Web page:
Convenience store10 February 2020
Time is the most precious resource for busy consumers these days, and packaging has to make sure that it provides those consumers with the quickest, simplest way to prepare or use their products without any delay or frustration. Sonia Sharma finds out more.
Consumers are now living increasingly busy lifestyles where convenience and authenticity are key elements that influence their purchasing decisions – be that food, beverage or personal care products. The largest buying segment are millennials, otherwise known as Generation Y. This demographic – born between 1980 and the late 1990s – are in their prime spending years, and manufacturers and brands are catering to their demands by offering products that fulfil their core needs. Convenience is a fundamental factor for this generation who are used to instant gratification in many areas of their life – whether that be ordering transportation from an app such as Uber, booking a flight at a touch of a button and having the boarding pass on screen within seconds, removing the need for any paper wastage, or using social media platforms such as Twitter, Facebook or Instagram where stories and posts can be shared in real-time. This generation is used to having things immediately and with minimum fuss, and they expect the same rapid pace from products.
Millennials have grown up with technology, and as such, brands are constantly looking at ways to integrate this into the experience of the end-users. Initiatives such as ‘table service’, from pub chain JD Wetherspoon, where drinks and meals are ordered via the Wetherspoon app, and paid for through Apple Pay, Google Pay or PayPal negating the need for people to wait in a queue, is just one example. As the Wetherspoon website states: “It’s perfect if you’re visiting the pub on your own and don’t want to lose your table – or you don’t want to carry a large round of drinks back through a busy pub on a tray. It’s also a game changer if you’re not as mobile or you’re sitting a long way away from the bar, in one of our beer gardens or on an upper-floor area.”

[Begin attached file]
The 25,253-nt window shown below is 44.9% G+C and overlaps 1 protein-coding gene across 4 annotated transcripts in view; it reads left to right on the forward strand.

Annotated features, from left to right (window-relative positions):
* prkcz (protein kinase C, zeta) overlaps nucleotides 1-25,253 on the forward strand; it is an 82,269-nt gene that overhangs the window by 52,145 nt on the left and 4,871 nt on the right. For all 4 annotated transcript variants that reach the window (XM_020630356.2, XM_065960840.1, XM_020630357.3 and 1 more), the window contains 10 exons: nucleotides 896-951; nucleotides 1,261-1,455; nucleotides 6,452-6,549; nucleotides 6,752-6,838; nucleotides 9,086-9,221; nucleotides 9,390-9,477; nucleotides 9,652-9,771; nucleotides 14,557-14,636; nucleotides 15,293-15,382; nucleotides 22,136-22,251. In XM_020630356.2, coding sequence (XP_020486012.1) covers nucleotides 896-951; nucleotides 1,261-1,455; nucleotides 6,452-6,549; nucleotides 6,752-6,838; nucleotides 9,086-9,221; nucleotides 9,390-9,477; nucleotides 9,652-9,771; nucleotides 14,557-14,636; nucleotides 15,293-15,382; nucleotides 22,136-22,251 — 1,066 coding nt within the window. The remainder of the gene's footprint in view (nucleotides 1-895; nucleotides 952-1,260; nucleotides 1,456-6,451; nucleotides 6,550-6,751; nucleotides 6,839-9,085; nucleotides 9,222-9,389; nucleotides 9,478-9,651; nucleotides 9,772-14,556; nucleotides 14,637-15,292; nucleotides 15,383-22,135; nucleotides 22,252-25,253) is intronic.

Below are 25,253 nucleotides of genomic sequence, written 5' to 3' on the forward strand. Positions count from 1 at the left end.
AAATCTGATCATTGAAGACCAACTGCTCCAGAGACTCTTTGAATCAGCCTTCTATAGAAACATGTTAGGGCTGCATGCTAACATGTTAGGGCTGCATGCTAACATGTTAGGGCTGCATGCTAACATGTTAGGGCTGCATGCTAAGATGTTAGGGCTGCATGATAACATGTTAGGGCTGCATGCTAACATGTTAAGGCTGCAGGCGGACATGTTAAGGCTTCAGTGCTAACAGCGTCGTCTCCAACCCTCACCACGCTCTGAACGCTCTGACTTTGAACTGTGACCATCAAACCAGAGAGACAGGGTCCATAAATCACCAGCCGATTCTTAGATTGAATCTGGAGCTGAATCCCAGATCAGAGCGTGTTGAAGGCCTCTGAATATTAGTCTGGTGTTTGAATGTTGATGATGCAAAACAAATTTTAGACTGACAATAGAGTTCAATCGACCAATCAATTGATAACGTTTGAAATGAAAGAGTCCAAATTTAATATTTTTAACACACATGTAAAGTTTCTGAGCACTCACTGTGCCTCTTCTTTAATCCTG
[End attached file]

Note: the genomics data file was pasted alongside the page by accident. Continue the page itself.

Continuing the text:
Combining technology with convenience is the norm for the millennial and for consumers that experience life at such a pace, the products they choose to purchase must also match this speed with accessibility.
Quicker payment methods are the main driver for today’s modern consumer looking for that instant transaction. Manufacturers are now catering to consumer needs by adding technology into packaging for consumers to enjoy a faster checkout time when they pay, based on the technological foundation of constant connection.
The ‘Clever Cup’ from Costa Coffee is one such example of an integrated payment method through technology. The contactless coffee cup has a silicone base, which contains the contactless chip that can be ‘touched’ on the card reader to complete a purchase. Jason Cotta, managing director at Costa Coffee says that “contactless technology has become increasingly prominent in our daily lives and, through the launch of the new Costa/Barclaycard Clever Cup, we hope to appeal to those tech-savvy customers to help facilitate and drive environmentally-friendly behaviour. Whilst we are committed to ensuring more takeaway coffee cups are recovered and recycled, we also want to incentivise and reward customers who help reduce the number of takeaway cups being wasted. We already offer a 25p discount on hot drinks in all our stores for customers using reusable cups, and hope the innovative Clever Cup will become an additional incentive for increasing the use of reusable cups.”